US Jewish leaders sound alarm on next government in meet with top Israeli diplomat

Executives from mainstream groups warn proposals by Netanyahu’s partners targeting LGBTQ people, women, non-Orthodox Jews will lead to Jewish-led protests outside Israeli embassy

Jacob Magid is The Times of Israel's US bureau chief

Otzma Yehudit leader Itamar Ben Gvir (R) and Religious Zionism chief Bezalel Smotrich at a campaign event in the southern city of Sderot, October 26, 2022. (Flash90)
Otzma Yehudit leader Itamar Ben Gvir (R) and Religious Zionism chief Bezalel Smotrich at a campaign event in the southern city of Sderot, October 26, 2022. (Flash90)

Executives from mainstream American Jewish organizations warned a visiting senior Israeli diplomat during a meeting in Washington earlier this month that the policies being promoted by incoming prime minister Benjamin Netanyahu’s coalition partners risk seriously damaging the Jewish state’s ties with the Diaspora.

The December 7 meeting took place at the height of coalition negotiations Netanyahu had been holding with heads of the various Orthodox parties slated to join his government.

In the days prior, Netanyahu had agreed to hand far-right Noam party chair Avi Maoz a role in the next government with authority over the Education Ministry unit responsible for informal education at Israeli schools. The anti-LGBT party head subsequently declared that he would work to end female service in the IDF and the annual Jerusalem pride parade.

Negotiators from the far-right Religious Zionism, Otzma Yehudit and Noam factions, along with the ultra-Orthodox Shas and United Torah Judaism parties, had also been demanding in their talks with Netanyahu at the time that Israel cease recognition of non-Orthodox conversions to Judaism, in addition to the scrapping of the so-called “grandchild clause” in Israel’s Law of Return, which guarantees citizenship to anyone with at least one Jewish parent or grandparent, provided they don’t practice another religion.

It was against that backdrop that the Foreign Ministry’s Diaspora bureau chief Shuli Davidovich held a meeting at the Israeli Embassy in Washington with about ten executives from mainstream Jewish organizations, including the Conference of Presidents of Major American Jewish Organizations, the United Synagogue of Conservative Judaism, the Orthodox Union, the National Council of Jewish Women, the Jewish Federation of Greater Washington, the Jewish Community Relations Council of Greater Washington, and the Naomi & Nehemiah Cohen Foundation.

Three participants spoke with The Times of Israel about the “intense” off-record meeting, which was first reported by the Axios news site.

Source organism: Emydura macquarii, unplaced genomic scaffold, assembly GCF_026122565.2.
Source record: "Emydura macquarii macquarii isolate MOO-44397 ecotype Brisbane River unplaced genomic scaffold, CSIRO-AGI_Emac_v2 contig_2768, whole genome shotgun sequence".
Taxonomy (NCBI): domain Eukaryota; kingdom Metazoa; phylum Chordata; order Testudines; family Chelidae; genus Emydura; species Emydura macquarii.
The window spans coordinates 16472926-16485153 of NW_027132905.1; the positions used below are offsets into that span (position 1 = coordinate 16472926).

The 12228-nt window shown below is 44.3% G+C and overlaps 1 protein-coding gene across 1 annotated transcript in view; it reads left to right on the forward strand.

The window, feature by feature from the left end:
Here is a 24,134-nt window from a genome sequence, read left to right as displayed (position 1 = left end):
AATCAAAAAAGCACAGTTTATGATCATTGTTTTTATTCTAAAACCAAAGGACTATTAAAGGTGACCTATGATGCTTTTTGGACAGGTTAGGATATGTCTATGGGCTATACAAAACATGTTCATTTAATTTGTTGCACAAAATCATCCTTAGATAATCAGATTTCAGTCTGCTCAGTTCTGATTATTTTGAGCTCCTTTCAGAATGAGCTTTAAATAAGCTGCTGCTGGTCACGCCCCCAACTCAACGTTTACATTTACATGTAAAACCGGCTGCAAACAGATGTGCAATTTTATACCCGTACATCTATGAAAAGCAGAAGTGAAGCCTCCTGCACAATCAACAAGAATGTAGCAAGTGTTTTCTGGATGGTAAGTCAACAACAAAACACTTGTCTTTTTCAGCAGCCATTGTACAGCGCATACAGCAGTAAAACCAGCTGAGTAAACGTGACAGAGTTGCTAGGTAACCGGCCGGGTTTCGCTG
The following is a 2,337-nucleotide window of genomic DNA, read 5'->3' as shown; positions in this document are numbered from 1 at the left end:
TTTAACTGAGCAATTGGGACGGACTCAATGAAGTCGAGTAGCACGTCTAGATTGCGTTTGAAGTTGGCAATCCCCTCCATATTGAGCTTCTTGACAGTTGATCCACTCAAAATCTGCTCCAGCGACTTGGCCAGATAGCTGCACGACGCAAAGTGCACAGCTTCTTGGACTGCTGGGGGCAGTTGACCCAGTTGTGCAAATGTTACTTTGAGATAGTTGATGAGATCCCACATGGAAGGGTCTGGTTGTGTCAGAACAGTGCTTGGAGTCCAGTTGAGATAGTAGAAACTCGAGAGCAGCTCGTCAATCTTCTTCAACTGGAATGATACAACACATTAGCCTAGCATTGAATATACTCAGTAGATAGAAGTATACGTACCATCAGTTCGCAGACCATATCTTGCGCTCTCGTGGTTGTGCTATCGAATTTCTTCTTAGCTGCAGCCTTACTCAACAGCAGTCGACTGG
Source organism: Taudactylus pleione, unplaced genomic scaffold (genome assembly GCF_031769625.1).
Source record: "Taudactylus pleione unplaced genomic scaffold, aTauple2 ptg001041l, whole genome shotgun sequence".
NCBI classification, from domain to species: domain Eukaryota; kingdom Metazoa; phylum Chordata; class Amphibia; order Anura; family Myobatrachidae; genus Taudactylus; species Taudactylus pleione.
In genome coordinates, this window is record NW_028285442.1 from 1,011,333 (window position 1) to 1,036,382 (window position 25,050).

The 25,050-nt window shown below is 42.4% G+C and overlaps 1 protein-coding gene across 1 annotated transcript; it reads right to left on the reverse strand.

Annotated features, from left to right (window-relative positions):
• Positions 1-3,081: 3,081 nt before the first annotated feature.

“I think [the Israeli embassy] meant for it to be a ‘we’re here for you’ meeting, but those of us who were there were like, ‘Wait a minute, not everything is the same and not everything is normal.’ This is a big problem for Diaspora Jews, and this could be a big problem for you,” one of the Jewish executives said.

Participants raised their concern regarding proposals raised by Netanyahu’s coalition partners targeting LGBTQ individuals, gender equality, non-Orthodox Jews and Palestinians, a second executive said, clarifying that this was not done in a malicious way and that the goal was only to “convey the concern we’re getting from our own communities.”

The executives who spoke with The Times of Israel said the Israeli diplomats in the room largely used the meeting to listen but appeared surprised by the degree of the warning, which “didn’t seem to be on their radar.”

“It was a mainstream group that they brought together, and I think that was why it was alarming to them,” one of the participants said.

The Jewish executive said that they recognize that defenders of the incoming government are encouraging a wait-and-see approach. “Still, the Israeli embassy needs to understand that if their goal is to have a deep connection between Diaspora Jews and the State of Israel, [then] even just talk or speculation about taking away the rights of LGBTQ people or women or those who are Reform, etc., is already impacting the relationship people are having with the State of Israel.”

“And if it’s already impacting people now, imagine what it will be like if these things actually come to fruition,” one participant said, summarizing the message that was conveyed in the meeting.

MK Avi Maoz, left, and Likud head Benjamin Netanyahu after signing a coalition deal on November 27, 2022. (Courtesy, Likud)

National Council of Jewish Women CEO Sheila Katz, who agreed to speak on the record about the meeting, echoed that sentiment. “For the last several years, people have been telling NCJW that we’re being alarmist for believing that Roe was going to be overturned,” she said, referring to the US Supreme Court decision legalizing abortion, which was overturned in June.

“But we weren’t being alarmist. We were taking seriously the threats that were being made to us in this country by politicians and judges. We’ve learned from this that when politicians, elected officials or any judges say they want to take away your rights, you have to believe them and act and organize accordingly,” Katz added.

One of the participants even warned the Israeli diplomats that they should expect protests outside the Israeli embassy if some of the policies being advocated by Netanyahu’s coalition members are put in place. “And not only American Jews who are like very left-wing. Mainstream American Jews will protest,” one of the executives warned. “I think that really caught them off-guard and there were head nods to that sentiment.”

The Foreign Ministry declined a request to comment on the private meeting.

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